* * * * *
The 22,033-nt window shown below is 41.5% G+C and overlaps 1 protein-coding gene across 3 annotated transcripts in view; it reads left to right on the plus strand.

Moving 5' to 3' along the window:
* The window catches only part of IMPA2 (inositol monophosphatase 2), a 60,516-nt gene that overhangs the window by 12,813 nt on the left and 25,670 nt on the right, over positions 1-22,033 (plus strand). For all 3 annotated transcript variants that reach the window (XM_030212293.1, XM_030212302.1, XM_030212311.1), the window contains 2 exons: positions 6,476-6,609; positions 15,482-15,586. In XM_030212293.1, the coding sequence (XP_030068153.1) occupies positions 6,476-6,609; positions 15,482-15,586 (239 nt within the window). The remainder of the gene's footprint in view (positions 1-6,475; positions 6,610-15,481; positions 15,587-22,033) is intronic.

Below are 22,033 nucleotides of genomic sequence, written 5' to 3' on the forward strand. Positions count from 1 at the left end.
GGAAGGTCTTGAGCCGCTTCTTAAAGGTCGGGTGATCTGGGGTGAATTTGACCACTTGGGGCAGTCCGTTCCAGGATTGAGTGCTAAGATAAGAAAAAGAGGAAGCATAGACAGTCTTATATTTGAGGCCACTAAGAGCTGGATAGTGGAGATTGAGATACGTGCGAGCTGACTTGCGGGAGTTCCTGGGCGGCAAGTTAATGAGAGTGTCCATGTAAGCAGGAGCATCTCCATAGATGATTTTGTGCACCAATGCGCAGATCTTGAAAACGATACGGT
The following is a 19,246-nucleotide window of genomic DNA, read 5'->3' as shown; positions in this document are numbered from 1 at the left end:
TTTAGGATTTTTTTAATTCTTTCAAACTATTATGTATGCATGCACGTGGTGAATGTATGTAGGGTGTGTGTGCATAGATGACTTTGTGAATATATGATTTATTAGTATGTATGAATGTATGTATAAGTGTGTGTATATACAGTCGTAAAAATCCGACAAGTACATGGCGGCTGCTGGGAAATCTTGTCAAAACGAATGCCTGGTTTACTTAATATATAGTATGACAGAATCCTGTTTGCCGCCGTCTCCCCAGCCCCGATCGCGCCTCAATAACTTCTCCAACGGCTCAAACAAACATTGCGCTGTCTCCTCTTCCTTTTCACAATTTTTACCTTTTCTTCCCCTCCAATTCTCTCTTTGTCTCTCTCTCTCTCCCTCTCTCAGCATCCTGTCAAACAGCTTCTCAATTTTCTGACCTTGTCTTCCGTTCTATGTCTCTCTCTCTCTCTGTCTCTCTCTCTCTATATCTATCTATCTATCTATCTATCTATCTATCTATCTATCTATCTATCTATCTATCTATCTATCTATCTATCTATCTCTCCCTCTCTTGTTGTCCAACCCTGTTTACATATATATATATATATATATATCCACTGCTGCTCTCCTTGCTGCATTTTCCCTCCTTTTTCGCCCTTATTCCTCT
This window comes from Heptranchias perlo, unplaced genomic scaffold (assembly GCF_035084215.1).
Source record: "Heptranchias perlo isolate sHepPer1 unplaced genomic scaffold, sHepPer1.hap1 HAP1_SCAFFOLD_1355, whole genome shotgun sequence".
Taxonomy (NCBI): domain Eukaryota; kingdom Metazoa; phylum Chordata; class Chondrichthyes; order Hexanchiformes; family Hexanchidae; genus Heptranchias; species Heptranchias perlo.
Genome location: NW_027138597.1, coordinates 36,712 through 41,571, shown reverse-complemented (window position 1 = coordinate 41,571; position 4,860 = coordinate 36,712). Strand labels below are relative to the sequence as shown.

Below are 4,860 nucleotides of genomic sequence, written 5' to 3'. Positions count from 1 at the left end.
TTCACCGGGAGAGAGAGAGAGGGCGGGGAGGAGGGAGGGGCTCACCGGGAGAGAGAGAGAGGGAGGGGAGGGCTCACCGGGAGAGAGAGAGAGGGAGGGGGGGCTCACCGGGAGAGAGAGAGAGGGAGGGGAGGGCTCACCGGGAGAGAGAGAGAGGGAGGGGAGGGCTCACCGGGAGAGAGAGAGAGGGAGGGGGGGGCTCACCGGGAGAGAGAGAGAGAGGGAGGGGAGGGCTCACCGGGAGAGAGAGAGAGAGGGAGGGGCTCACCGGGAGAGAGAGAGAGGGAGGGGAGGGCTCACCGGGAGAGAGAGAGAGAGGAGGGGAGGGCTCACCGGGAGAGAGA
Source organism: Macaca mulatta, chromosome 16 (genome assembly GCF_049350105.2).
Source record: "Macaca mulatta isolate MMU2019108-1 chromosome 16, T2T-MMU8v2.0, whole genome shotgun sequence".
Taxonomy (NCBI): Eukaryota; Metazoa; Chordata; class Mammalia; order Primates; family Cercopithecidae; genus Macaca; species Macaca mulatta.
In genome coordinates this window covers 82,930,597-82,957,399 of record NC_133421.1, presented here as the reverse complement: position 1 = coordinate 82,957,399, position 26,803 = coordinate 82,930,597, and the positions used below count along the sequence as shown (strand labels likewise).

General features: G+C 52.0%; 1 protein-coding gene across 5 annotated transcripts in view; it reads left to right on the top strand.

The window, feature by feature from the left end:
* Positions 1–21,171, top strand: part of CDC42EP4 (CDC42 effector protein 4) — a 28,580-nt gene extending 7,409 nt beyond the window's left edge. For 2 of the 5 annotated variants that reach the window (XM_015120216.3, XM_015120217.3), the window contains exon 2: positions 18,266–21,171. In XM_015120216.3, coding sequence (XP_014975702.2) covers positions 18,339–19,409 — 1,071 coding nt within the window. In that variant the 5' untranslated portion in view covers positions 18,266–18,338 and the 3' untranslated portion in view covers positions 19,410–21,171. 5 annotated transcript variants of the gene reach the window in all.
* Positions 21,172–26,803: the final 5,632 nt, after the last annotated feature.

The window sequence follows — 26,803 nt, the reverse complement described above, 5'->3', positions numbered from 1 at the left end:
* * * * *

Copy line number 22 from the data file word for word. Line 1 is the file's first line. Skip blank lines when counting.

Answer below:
The window sequence follows — 26,803 nt, the reverse complement described above, 5'->3', positions numbered from 1 at the left end: